The annual influenza vaccination programme has become an important strategy for protecting public health by providing vulnerable people with immunisation against the virus strains likely to be the most prevalent over the coming year.
The best time to have the vaccination is each autumn, from the beginning of October, as this will provide protection throughout winter – the riskiest time. The vaccine takes about two weeks to become effective after administration.
Why is the influenza vaccine important?
Influenza (flu) can be caught in any period of the year, but it is especially prevalent in the winter months. Flu is much worse than the common cold and can cause patients to be totally incapacitated and bedridden for days. For some patients it can lead to increased mortality risk.
The symptoms include sudden onset of:
- A high temperature (fever) of 38 degrees or above
- Tiredness and weakness
- A headache
- General aches and pains
- A dry cough, sore throat and stuffy nose
Transmission is by droplets or direct contact with respiratory secretions, and infection spreads rapidly, especially in closed communities such as hospitals, prisons and care homes.
For healthy people, influenza is an unpleasant but self-limiting infection which lasts about a week. It can be complicated by bronchitis, secondary bacterial pneumonia or otitis media (in children).
Severe influenza can result in meningitis, encephalitis or meningoencephalitis, with serious illness and mortality.
Who is most at risk?
Those in the high-risk categories include neonates, older people, and people with underlying disease. The Department of Health recommends that the following groups of people should have the annual influenza vaccine:
- The main carer for a dependent elderly or disabled person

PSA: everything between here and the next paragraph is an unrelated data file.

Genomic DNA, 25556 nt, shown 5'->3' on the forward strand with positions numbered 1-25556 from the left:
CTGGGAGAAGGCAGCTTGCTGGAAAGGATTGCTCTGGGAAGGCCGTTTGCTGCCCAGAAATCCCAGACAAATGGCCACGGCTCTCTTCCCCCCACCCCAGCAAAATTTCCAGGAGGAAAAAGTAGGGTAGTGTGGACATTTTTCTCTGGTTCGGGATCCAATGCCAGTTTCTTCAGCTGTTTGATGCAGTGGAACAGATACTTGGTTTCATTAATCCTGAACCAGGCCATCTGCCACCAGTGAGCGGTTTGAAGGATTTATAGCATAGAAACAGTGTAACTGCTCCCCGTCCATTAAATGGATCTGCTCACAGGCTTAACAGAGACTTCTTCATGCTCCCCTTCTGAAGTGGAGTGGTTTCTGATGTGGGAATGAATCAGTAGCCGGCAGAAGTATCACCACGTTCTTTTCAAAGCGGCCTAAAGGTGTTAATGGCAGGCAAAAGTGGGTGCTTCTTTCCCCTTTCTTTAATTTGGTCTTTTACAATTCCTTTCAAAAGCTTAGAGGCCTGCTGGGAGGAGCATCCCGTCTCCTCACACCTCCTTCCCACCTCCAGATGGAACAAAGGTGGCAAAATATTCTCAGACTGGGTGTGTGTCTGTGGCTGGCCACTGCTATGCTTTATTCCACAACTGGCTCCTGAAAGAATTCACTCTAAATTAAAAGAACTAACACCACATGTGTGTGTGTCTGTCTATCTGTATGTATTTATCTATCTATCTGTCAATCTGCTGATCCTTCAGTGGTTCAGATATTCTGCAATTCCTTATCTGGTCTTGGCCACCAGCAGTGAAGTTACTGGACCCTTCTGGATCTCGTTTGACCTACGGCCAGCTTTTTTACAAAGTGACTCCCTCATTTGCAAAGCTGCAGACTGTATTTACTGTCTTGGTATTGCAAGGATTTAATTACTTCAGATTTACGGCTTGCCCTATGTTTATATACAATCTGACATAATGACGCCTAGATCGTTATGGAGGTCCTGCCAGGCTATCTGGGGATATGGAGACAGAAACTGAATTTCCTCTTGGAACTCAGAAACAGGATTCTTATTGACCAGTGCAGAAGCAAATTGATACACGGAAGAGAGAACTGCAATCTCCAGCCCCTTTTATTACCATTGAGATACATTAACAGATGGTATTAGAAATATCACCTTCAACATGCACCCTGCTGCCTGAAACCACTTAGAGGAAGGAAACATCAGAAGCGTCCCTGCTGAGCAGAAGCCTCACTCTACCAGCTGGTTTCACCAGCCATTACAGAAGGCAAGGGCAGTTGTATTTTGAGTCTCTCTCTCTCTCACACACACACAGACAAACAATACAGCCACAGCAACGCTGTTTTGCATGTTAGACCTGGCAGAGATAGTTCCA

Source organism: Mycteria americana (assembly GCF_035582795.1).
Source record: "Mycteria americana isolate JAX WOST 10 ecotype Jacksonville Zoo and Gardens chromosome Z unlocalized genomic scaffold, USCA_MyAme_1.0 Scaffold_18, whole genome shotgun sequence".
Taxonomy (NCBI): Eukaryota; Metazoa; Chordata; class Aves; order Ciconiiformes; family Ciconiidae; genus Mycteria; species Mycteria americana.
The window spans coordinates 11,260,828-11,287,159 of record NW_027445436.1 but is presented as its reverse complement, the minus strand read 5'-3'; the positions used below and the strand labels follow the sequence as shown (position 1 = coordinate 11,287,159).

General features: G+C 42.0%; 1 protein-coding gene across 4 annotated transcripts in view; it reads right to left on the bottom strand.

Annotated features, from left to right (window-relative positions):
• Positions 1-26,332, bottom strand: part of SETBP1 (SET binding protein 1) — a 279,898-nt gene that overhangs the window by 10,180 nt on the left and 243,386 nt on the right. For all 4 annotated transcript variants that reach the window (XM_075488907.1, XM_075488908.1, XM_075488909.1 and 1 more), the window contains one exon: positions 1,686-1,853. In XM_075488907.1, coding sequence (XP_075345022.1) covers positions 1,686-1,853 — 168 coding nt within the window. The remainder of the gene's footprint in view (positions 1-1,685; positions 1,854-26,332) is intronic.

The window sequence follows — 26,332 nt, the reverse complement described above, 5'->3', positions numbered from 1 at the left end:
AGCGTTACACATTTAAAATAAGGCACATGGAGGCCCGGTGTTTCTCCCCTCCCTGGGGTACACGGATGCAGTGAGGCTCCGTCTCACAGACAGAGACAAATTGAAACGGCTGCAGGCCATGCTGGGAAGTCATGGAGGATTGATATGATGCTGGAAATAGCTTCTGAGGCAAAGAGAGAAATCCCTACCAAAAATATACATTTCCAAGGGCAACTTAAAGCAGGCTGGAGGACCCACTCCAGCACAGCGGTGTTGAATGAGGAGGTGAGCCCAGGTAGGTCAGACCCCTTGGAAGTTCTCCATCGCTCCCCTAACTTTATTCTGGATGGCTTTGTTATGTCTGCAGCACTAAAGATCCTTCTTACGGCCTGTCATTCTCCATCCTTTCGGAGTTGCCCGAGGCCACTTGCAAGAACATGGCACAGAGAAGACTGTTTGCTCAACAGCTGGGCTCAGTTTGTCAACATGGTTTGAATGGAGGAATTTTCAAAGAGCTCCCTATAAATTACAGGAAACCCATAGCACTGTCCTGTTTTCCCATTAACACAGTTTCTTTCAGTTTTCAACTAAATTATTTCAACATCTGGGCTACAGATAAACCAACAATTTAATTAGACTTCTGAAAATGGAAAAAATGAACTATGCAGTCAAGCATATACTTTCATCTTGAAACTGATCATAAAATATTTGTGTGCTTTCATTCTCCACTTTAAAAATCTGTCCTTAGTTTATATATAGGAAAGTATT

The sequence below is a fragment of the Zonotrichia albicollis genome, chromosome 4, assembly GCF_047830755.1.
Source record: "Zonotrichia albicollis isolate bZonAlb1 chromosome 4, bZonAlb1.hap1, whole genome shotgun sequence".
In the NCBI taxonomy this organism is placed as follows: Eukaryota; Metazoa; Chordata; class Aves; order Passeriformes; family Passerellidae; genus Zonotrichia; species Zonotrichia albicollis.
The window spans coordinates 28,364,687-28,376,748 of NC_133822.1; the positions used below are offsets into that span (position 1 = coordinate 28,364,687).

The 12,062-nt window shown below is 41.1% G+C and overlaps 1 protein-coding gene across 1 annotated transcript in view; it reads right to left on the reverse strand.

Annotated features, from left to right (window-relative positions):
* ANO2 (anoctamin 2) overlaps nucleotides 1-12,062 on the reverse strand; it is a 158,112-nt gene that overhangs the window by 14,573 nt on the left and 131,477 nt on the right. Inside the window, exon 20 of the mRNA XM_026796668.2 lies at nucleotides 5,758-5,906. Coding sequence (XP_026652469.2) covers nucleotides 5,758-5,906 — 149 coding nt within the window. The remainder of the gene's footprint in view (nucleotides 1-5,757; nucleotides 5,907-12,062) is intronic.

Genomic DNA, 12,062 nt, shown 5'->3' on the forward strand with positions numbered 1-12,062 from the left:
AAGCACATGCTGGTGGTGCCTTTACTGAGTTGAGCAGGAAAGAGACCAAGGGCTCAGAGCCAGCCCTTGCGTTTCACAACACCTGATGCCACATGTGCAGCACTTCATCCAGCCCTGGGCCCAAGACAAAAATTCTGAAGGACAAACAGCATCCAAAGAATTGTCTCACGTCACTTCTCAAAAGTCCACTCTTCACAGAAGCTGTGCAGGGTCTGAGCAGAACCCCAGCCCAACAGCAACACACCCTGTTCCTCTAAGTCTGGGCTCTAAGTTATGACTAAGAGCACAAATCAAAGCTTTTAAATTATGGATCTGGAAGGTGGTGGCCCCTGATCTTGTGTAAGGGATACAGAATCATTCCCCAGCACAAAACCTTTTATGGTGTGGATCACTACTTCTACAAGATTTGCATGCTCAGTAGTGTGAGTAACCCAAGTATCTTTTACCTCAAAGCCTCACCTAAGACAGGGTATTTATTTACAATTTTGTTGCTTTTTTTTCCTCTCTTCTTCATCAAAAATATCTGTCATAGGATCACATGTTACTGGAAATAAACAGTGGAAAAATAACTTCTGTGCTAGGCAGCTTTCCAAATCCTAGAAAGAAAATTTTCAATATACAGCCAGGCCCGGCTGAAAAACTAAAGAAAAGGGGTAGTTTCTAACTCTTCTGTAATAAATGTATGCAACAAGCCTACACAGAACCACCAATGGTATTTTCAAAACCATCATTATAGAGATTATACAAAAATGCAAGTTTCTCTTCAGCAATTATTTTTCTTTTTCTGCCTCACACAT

- Frontline health and social care workers
- Anyone aged 65 and over
- Pregnant women
- Individuals in long-stay residential care homes
- Anyone with an underlying medical condition, such as cardiac or respiratory disease, kidney or liver disease, diabetes, neurological conditions, learning disabilities or those who are seriously overweight.
Anyone in one of these high-risk groups is more likely to catch the flu and have serious complications, such as pneumonia. It is strongly recommended that these people have the flu vaccine every year to help protect them.
Potential adverse effects of flu vaccination
Mild fever and aching muscles can occur for a few days after the flu jab, and there may be soreness at the injection site. Serious side-effects are very rare. Most people can have the flu vaccine safely, but it must be avoided if a serious allergic reaction has occurred to a previous dose.
Ordering next year’s flu vaccine from Ashtons
The 2020/2021 flu vaccine from Ashtons is available to pre-order now, for both your patients and your staff.
Ordering now guarantees you our best price for winter 2020/2021, as we will pre-book your vaccines with the manufacturer when we place our order. There is no minimum order quantity.
We cannot guarantee stock for orders placed with us after pre-orders are closed. Alternatives will need to be sourced and stock is increasingly difficult to obtain as the winter progresses. Orders will be dispatched and invoiced in autumn 2020. We will contact you nearer the time to discuss your requirements and confirm your delivery schedule.
To place your pre-order for 2020/2021, please contact our Customer Service Team on 0345 222 3550 or email firstname.lastname@example.org for the pre-order form.